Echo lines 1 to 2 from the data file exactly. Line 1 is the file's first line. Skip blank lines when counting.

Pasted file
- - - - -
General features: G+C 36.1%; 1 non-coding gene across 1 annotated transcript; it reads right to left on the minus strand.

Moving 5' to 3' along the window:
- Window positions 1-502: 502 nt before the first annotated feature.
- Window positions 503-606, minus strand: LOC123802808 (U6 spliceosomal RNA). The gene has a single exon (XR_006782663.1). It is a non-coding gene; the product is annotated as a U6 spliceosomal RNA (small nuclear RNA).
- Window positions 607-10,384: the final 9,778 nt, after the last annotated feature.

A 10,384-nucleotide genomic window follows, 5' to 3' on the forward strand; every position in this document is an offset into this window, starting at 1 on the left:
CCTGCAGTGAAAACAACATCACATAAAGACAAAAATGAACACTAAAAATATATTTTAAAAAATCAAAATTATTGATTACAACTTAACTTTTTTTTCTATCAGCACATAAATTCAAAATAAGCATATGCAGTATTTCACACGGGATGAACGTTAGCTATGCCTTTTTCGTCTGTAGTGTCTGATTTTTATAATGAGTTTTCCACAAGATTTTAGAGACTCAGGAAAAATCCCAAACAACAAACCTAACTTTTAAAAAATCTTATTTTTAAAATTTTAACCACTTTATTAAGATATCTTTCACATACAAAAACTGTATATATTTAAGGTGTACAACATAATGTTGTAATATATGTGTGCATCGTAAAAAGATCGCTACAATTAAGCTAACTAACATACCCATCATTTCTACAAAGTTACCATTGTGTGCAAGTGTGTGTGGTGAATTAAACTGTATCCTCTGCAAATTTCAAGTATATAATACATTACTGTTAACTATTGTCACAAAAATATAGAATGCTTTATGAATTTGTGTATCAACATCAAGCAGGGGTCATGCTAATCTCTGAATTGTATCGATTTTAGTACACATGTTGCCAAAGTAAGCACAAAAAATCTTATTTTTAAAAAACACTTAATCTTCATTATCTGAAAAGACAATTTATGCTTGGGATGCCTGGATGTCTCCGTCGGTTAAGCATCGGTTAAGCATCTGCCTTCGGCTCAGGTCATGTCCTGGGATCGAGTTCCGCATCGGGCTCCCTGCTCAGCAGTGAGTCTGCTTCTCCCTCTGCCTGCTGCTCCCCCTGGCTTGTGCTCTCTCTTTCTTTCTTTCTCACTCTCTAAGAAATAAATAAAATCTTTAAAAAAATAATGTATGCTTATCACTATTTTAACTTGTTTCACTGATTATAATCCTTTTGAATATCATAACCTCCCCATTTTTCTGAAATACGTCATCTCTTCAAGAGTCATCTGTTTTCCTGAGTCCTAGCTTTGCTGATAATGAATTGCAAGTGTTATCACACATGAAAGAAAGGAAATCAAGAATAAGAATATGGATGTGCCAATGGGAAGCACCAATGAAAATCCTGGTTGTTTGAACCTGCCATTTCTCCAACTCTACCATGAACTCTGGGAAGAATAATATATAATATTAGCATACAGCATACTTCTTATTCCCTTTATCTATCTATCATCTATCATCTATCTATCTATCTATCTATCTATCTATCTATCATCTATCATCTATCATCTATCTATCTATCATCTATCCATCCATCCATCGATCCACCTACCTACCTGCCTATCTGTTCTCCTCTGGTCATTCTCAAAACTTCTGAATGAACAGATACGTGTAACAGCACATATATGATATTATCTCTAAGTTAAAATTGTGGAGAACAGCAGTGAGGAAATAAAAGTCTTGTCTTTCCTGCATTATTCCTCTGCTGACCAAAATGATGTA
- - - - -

General features: G+C 36.1%; 1 non-coding gene across 1 annotated transcript; it reads right to left on the minus strand.

Moving 5' to 3' along the window: